As a writer, tone is one of the most important tools that you have at your disposal. While ideas, and structure, and vocabulary choice, and rhythm all matter, it is tone that allows you to connect with your readers. It is tone that whispers in your reader’s ear and says: “You might like to listen to what I am saying.” Some commentators say that tone is irrelevant – that what matters are the arguments you make, and the evidence you offer to back them up. But this stance ignores one of the most important aspects of being a writer (indeed one of the most difficult aspects of being a writer). And that is: How do I get people to read my stuff and actually think about what I’ve written? The most brilliant argument in the world is of absolutely no use if no one wants to read what you have said.
One way to get people to read your writing is to use a controversial tone – to make rude comments, to use rude words, or to make sweeping statements with which people will disagree. Readers are drawn to this kind of writing because of its shock value. We seem to love to get cross about what other people say. But in the long term, this kind of tone is hard to sustain – it is destructive rather than constructive. I don’t want to spend my life making other people cross, or feeling angry and being disparaging when I write. I write for a living, and making a living from being rude would be kind of a sad way to spend my time.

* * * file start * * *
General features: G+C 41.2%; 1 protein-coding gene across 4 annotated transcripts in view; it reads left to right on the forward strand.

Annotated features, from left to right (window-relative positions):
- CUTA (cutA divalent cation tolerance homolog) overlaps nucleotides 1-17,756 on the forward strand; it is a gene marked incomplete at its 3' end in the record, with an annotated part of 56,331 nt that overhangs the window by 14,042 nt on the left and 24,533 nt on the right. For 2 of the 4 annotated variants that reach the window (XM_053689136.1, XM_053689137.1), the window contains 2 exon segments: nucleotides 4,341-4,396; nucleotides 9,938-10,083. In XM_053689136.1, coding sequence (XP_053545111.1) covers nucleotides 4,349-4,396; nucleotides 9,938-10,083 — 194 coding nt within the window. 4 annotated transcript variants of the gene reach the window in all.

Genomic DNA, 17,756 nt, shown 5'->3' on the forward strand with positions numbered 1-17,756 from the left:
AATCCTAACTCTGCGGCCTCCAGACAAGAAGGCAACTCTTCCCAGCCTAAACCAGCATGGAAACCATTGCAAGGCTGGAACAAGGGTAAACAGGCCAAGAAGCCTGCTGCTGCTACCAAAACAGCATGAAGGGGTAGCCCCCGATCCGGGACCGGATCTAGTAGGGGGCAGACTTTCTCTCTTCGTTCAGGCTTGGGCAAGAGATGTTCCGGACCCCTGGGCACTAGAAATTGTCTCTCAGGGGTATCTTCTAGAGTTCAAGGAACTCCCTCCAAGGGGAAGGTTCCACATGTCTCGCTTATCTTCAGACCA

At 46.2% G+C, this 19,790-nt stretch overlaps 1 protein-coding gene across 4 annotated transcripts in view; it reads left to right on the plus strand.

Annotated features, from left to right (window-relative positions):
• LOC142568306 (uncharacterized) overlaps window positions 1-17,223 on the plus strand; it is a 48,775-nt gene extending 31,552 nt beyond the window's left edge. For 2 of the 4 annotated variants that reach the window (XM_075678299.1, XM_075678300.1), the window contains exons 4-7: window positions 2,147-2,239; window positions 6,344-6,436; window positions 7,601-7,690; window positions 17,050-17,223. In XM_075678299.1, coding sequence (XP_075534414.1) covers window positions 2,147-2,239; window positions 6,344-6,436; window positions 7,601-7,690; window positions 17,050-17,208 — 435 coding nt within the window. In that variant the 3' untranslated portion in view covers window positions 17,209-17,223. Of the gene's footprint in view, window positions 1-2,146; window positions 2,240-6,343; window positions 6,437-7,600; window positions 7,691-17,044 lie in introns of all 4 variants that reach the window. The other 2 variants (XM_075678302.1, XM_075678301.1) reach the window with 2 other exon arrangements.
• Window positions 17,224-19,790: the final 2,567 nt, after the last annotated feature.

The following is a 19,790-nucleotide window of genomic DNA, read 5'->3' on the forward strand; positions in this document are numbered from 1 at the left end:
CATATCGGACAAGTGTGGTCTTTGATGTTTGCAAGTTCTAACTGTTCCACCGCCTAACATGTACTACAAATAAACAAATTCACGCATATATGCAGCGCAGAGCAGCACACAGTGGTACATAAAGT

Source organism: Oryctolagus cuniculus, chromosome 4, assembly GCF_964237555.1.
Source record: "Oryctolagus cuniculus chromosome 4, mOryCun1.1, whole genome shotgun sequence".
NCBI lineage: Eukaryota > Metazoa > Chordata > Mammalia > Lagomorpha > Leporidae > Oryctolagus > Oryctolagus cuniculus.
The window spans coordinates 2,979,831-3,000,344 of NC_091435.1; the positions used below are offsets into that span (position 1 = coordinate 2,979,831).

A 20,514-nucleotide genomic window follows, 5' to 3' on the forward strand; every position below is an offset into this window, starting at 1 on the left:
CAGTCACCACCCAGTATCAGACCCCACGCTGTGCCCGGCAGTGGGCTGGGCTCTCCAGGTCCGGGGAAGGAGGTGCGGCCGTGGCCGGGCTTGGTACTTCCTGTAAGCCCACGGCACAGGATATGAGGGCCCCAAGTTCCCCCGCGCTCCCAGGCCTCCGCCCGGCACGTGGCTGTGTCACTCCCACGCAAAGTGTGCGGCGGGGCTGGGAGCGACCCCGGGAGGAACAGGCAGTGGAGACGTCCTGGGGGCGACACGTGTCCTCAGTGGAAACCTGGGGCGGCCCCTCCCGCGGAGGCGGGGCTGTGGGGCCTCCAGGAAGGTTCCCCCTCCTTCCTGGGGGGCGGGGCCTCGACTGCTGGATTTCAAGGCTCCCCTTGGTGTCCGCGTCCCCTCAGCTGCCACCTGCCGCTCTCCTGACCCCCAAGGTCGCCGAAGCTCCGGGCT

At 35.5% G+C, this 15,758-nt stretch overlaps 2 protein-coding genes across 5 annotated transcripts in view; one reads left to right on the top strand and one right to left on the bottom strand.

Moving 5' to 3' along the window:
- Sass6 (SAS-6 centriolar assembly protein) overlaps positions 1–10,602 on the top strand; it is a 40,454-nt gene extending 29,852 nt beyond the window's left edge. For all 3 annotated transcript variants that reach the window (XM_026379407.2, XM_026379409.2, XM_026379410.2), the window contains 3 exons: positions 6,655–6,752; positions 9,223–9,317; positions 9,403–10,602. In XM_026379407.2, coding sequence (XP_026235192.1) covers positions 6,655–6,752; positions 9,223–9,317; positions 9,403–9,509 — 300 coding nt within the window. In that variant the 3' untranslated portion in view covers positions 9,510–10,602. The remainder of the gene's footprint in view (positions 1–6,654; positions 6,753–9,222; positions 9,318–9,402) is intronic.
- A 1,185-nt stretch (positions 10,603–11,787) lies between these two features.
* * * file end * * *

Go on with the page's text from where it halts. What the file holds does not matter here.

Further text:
Last night I had the very wonderful experience of being told by one of my readers that she loved my books. While she found my ideas helpful, that wasn’t what she picked up on as the reason for her enjoyment. Rather than the content being critical, what she really liked was their tone. (I will admit to feeling totally chuffed by what she said.) My experience is that readers want to feel like you are speaking to them on a level, rather than talking down to them from a lofty perch. They want to sense that you understand their experiences, and how complex their lives can be. There is a danger in a tone that says to your readers: “This is the way to do it. I am right and everyone else must do it in this way.” And the danger is that one day your readers might say: “Well, sod you then. I’ll go and read someone else.”